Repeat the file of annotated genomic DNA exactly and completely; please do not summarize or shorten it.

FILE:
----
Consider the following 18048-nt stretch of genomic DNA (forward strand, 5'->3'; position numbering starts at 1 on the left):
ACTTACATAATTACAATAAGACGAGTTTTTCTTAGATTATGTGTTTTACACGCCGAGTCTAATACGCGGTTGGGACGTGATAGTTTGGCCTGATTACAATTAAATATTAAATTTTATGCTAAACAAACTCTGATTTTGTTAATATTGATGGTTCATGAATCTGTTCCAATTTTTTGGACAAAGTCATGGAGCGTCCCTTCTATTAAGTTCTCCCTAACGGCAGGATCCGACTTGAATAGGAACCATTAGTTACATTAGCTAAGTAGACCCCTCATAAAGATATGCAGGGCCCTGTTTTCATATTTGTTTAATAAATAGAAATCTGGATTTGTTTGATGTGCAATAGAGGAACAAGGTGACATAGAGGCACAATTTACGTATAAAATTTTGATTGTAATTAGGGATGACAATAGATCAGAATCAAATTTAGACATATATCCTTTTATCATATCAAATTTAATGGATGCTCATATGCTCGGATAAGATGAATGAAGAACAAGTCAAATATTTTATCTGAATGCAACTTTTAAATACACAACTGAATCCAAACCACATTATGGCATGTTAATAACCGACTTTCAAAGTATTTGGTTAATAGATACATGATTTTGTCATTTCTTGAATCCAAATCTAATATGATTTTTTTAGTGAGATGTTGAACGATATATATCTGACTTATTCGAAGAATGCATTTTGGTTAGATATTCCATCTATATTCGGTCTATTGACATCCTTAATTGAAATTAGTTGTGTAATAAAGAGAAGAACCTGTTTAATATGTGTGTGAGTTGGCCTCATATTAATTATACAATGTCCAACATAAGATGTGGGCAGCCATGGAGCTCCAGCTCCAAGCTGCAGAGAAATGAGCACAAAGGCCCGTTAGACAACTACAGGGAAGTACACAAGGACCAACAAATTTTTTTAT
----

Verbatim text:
Consider the following 18048-nt stretch of genomic DNA (forward strand, 5'->3'; position numbering starts at 1 on the left):
ACTTACATAATTACAATAAGACGAGTTTTTCTTAGATTATGTGTTTTACACGCCGAGTCTAATACGCGGTTGGGACGTGATAGTTTGGCCTGATTACAATTAAATATTAAATTTTATGCTAAACAAACTCTGATTTTGTTAATATTGATGGTTCATGAATCTGTTCCAATTTTTTGGACAAAGTCATGGAGCGTCCCTTCTATTAAGTTCTCCCTAACGGCAGGATCCGACTTGAATAGGAACCATTAGTTACATTAGCTAAGTAGACCCCTCATAAAGATATGCAGGGCCCTGTTTTCATATTTGTTTAATAAATAGAAATCTGGATTTGTTTGATGTGCAATAGAGGAACAAGGTGACATAGAGGCACAATTTACGTATAAAATTTTGATTGTAATTAGGGATGACAATAGATCAGAATCAAATTTAGACATATATCCTTTTATCATATCAAATTTAATGGATGCTCATATGCTCGGATAAGATGAATGAAGAACAAGTCAAATATTTTATCTGAATGCAACTTTTAAATACACAACTGAATCCAAACCACATTATGGCATGTTAATAACCGACTTTCAAAGTATTTGGTTAATAGATACATGATTTTGTCATTTCTTGAATCCAAATCTAATATGATTTTTTTAGTGAGATGTTGAACGATATATATCTGACTTATTCGAAGAATGCATTTTGGTTAGATATTCCATCTATATTCGGTCTATTGACATCCTTAATTGAAATTAGTTGTGTAATAAAGAGAAGAACCTGTTTAATATGTGTGTGAGTTGGCCTCATATTAATTATACAATGTCCAACATAAGATGTGGGCAGCCATGGAGCTCCAGCTCCAAGCTGCAGAGAAATGAGCACAAAGGCCCGTTAGACAACTACAGGGAAGTACACAAGGACCAACAAATTTTTTTAT